The Kurdistan Teachers' Union (KTU) and the Ministry of Higher Education and Scientific Research held a joint meeting aiming at taking stock of the situation of higher education in this Iraqi region as well as developing it.
The Minister of Higher Education and Scientific Research Aram Muhammad Qadr, ministry advisors and directors general, as well as KTU leaders and members of the union secretariat, participated in this important meeting.
KTU President Abdalwahed M. Haje recalled that there are 16 governmental universities, 15 private universities, and 12 technical institutes in Kurdistan. There are 10,000 teachers in these universities and institutes who have got master and doctoral degrees and are teaching 150,000 students in different fields of study, he said.
Higher education and research, crucial to strengthen the pillars of the state and society
He went on to stress the importance of higher education and scientific research, “as it is a significant tool to produce experts and skilled individuals -strengthening the pillars of the state and society”.
He urged the Kurdistan’s Regional Government to:
- Take adequate financial measures based on the 2015 measures and regulations, which includes 6% of the national income or 20% of the government's annual budget to go to education.
- Restore the universities’ full financial capacity to continuously help improve scientific research.
- Make radical changes, particularly in education programmes, to fit the needs of the labour market and produce more skilled high-level workers.
- Make sure government public universities are given enough attention and support to reduce the differences between them and private universities in terms of science and education quality. Students must be given an equal opportunity by being able to complete their studies for free and getting the best education possible.
The KTU Committee for the universities and institutes also presented the minister with a project of five points to be investigated in detail and included in the ministry’s work programme:
- Rescinding the decision to exclude marks obtained in Kurdish and Arabic subjects while deciding whether to accept students in medical, engineering and science colleges.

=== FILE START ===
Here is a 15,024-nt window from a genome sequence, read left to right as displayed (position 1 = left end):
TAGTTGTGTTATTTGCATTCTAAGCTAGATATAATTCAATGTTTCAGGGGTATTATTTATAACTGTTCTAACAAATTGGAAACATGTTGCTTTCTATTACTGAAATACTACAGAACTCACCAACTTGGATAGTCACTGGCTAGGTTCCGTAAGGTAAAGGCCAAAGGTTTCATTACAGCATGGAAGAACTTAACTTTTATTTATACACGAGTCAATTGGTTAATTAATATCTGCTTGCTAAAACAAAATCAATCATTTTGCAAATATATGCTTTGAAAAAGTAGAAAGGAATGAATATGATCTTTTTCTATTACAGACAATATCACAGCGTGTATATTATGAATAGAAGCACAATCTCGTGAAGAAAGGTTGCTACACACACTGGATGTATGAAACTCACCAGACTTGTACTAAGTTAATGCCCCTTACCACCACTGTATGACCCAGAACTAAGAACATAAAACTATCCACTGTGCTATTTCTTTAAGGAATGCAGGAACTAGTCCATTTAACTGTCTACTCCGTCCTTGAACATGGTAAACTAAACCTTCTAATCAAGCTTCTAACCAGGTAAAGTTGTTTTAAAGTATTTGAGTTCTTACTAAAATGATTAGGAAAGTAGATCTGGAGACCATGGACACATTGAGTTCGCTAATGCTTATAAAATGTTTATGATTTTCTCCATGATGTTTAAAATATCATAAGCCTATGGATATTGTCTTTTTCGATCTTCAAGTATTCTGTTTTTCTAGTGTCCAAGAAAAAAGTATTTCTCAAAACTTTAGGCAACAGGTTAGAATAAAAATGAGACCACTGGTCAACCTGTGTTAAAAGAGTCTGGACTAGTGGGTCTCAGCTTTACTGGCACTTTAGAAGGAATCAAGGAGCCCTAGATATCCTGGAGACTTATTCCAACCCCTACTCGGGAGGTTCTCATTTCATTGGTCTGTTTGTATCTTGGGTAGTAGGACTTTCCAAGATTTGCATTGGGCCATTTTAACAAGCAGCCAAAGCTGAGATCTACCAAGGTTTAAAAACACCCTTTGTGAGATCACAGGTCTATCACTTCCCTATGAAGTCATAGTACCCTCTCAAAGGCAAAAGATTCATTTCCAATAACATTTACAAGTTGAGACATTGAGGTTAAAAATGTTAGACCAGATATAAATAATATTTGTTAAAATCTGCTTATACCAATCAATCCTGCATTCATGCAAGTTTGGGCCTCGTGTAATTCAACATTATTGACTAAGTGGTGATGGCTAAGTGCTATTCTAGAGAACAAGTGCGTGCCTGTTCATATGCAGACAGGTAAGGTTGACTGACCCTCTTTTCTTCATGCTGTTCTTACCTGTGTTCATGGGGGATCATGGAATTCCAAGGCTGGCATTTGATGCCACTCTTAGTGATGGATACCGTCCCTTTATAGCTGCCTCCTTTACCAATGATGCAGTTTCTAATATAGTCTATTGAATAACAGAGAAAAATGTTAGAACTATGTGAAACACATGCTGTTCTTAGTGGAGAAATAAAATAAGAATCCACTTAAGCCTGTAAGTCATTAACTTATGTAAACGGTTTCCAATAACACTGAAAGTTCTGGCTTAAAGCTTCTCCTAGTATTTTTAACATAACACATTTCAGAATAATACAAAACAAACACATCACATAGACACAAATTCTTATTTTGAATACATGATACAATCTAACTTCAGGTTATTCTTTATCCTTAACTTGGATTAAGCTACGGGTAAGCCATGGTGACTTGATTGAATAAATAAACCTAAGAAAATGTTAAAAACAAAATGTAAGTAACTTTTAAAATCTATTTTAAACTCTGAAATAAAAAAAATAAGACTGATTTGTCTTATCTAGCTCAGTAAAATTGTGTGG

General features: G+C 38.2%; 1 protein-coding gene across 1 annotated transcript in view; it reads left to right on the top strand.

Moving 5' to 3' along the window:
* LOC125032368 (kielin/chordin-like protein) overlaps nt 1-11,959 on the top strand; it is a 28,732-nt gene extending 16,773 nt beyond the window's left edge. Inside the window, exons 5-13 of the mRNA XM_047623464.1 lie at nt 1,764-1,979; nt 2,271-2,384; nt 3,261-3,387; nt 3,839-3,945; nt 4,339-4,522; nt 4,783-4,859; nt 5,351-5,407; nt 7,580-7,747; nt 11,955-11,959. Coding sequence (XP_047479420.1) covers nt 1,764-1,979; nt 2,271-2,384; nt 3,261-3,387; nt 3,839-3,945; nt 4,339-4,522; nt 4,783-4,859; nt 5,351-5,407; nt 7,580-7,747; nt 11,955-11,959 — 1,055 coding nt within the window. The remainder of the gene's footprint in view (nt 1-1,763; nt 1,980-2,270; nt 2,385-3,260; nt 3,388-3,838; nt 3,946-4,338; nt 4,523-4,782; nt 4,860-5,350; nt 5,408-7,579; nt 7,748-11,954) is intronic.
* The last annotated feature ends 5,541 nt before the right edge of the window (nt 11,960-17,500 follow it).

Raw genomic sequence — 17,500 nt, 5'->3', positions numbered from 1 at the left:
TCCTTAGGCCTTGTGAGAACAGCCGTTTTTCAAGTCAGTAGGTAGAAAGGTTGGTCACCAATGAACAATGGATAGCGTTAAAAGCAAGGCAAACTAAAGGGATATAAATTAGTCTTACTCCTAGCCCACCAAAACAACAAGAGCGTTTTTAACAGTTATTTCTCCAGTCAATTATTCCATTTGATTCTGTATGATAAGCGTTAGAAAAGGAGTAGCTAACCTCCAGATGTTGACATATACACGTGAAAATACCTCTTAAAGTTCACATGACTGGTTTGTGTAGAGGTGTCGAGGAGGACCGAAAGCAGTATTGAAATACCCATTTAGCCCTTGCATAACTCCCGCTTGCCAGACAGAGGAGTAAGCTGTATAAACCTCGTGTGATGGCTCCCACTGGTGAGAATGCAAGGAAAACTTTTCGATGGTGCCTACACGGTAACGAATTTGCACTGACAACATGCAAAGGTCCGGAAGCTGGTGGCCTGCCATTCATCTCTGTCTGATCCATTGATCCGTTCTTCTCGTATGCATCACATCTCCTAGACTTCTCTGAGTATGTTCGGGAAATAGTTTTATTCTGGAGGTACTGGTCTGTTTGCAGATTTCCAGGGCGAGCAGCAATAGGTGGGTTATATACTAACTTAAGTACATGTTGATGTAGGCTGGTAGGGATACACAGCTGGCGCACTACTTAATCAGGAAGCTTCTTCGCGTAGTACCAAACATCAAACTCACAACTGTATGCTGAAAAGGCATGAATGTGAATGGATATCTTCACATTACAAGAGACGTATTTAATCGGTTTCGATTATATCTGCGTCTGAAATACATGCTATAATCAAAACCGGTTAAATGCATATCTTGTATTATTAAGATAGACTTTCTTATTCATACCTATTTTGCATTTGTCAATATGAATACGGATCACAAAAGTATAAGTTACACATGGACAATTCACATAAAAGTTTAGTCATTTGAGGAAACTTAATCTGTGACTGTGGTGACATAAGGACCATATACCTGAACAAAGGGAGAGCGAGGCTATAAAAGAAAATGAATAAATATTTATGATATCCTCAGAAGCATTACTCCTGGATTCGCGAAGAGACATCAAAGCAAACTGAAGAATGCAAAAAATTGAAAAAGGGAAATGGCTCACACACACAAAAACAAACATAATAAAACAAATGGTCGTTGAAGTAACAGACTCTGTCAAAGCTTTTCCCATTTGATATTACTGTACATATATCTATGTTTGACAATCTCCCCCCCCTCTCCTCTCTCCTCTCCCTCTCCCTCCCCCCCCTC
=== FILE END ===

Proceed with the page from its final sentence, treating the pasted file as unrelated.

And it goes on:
- Granting three extra marks, i.e. an equivalent of 21 marks, to students who can pass all exams in the first session of the first year of their ministerial exams.
- Granting one extra mark, which is equal to 7 marks, to students who are able to pass in the second sitting of the first year of their final ministerial exams.
- Giving students 90 marks in the subjects of biology, physics, chemistry, and mathematics, so that they can be accepted in medical, engineering and science colleges.
- Providing and selecting some seats for teachers working for the Ministry of Education in masters and doctoral studies.
Ministerial plan for higher education and research
Minister Qadr also emphasised KTU’s important role and took under consideration all suggestions and recommendations looking to improve and develop higher education and scientific research.
He highlighted the ministerial plan which his ministry is looking forward to implementing with the help of key stakeholders in education, especially with the help of KTU.
The main points of the Ministry’s plan are:
- Paying attention to vocational education, in particular to the three polytechnic universities and twelve institutes. These institutions should be developed and open additional departments.
- Offering and providing education, especially to students with little financial capacity.
- Following and monitoring private universities closely, so they can best carry out higher education and research activities. Investments might include building apartments, study halls and facilities, improving scientific programmes, leading quality assurance surveys, and enhancing the scientific background of teachers.
- Recording research and investigations on important issues such as climate change, human rights and gender equality.